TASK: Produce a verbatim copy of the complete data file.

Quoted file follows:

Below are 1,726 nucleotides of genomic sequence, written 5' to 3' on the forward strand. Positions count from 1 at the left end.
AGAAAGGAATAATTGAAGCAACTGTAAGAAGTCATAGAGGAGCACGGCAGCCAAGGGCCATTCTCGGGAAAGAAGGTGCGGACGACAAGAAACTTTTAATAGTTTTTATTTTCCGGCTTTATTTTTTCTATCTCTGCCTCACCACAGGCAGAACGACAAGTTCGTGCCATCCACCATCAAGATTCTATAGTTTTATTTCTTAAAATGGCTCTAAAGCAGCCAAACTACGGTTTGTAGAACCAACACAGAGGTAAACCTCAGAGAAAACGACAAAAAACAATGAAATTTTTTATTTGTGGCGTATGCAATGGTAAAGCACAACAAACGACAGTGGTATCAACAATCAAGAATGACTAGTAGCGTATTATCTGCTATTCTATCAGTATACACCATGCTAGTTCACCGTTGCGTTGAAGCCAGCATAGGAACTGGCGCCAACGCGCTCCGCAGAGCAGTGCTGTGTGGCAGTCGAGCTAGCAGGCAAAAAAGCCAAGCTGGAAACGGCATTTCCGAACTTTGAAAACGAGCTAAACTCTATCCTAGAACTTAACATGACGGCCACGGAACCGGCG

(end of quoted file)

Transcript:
Below are 1,726 nucleotides of genomic sequence, written 5' to 3' on the forward strand. Positions count from 1 at the left end.
AGAAAGGAATAATTGAAGCAACTGTAAGAAGTCATAGAGGAGCACGGCAGCCAAGGGCCATTCTCGGGAAAGAAGGTGCGGACGACAAGAAACTTTTAATAGTTTTTATTTTCCGGCTTTATTTTTTCTATCTCTGCCTCACCACAGGCAGAACGACAAGTTCGTGCCATCCACCATCAAGATTCTATAGTTTTATTTCTTAAAATGGCTCTAAAGCAGCCAAACTACGGTTTGTAGAACCAACACAGAGGTAAACCTCAGAGAAAACGACAAAAAACAATGAAATTTTTTATTTGTGGCGTATGCAATGGTAAAGCACAACAAACGACAGTGGTATCAACAATCAAGAATGACTAGTAGCGTATTATCTGCTATTCTATCAGTATACACCATGCTAGTTCACCGTTGCGTTGAAGCCAGCATAGGAACTGGCGCCAACGCGCTCCGCAGAGCAGTGCTGTGTGGCAGTCGAGCTAGCAGGCAAAAAAGCCAAGCTGGAAACGGCATTTCCGAACTTTGAAAACGAGCTAAACTCTATCCTAGAACTTAACATGACGGCCACGGAACCGGCG